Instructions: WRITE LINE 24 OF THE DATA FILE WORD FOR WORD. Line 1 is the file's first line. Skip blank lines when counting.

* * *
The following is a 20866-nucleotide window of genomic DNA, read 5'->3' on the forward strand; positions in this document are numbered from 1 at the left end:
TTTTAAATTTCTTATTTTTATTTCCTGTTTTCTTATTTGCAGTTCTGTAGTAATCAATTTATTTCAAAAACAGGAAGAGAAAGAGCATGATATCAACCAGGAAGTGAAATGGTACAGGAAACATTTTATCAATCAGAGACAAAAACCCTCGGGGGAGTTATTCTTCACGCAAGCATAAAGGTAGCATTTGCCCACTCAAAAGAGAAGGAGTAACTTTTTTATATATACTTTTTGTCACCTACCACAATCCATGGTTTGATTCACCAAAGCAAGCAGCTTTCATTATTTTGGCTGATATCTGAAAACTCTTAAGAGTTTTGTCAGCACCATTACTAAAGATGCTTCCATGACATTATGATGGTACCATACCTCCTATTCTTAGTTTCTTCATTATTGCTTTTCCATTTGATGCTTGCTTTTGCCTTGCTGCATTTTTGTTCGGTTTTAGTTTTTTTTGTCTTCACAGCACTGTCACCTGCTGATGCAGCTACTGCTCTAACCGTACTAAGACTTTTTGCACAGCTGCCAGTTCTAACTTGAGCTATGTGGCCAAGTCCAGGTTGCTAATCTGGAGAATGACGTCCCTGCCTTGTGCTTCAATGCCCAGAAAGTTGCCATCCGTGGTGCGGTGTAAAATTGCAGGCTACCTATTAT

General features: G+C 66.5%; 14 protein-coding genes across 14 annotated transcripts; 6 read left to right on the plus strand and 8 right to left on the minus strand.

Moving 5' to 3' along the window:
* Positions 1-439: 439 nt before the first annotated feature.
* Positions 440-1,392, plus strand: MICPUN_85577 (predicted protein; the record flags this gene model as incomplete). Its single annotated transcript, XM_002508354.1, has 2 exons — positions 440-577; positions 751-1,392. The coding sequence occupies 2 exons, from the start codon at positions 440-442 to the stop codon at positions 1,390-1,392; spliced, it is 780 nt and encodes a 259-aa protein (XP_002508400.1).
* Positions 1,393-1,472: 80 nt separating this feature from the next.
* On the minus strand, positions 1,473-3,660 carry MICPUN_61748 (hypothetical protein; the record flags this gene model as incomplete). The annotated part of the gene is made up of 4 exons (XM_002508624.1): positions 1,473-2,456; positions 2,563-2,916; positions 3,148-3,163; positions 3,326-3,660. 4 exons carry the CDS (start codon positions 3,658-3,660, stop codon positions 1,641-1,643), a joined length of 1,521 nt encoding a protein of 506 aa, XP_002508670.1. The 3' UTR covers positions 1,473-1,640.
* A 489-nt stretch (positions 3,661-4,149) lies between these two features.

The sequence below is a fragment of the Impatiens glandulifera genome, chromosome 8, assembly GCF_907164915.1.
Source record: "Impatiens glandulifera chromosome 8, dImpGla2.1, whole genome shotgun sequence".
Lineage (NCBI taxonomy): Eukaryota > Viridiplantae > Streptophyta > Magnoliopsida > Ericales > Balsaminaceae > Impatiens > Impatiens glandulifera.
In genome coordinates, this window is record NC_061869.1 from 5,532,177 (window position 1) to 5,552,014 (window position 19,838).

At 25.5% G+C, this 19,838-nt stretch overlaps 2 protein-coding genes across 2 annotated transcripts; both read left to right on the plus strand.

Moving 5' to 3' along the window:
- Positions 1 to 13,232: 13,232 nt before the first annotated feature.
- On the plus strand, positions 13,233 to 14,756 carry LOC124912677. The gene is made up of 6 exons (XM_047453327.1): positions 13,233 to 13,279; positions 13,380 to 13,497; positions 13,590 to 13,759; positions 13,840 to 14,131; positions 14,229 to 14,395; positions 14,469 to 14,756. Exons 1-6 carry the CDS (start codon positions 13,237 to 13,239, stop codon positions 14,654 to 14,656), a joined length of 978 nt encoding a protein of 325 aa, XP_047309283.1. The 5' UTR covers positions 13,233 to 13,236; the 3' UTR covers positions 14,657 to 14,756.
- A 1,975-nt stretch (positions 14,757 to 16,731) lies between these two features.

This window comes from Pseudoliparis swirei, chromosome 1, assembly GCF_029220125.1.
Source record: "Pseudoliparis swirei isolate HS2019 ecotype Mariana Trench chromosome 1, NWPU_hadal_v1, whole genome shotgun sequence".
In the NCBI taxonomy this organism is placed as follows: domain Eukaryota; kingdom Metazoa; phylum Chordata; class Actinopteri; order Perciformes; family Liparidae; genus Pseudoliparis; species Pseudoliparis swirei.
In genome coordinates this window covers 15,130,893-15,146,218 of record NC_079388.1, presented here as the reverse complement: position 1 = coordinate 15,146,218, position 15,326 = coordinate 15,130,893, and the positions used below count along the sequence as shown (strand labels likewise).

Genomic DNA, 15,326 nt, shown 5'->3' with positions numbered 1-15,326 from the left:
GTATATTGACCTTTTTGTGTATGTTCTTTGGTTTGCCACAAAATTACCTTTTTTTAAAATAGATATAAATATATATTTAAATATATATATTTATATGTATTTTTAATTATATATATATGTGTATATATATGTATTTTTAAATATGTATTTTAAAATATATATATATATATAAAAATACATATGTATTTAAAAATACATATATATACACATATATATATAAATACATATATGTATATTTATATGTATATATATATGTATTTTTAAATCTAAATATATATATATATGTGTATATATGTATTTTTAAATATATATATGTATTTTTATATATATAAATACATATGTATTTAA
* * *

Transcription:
GTATATTGACCTTTTTGTGTATGTTCTTTGGTTTGCCACAAAATTACCTTTTTTTAAAATAGATATAAATATATATTTAAATATATATATTTATATGTATTTTTAATTATATATATATGTGTATATATATGTATTTTTAAATATGTATTTTAAAATATATATATATATATAAAAATACATATGTATTTAAAAATACATATATATACACATATATATATAAATACATATATGTATATTTATATGTATATATATATGTATTTTTAAATCTAAATATATATATATATGTGTATATATGTATTTTTAAATATATATATGTATTTTTATATATATAAATACATATGTATTTAA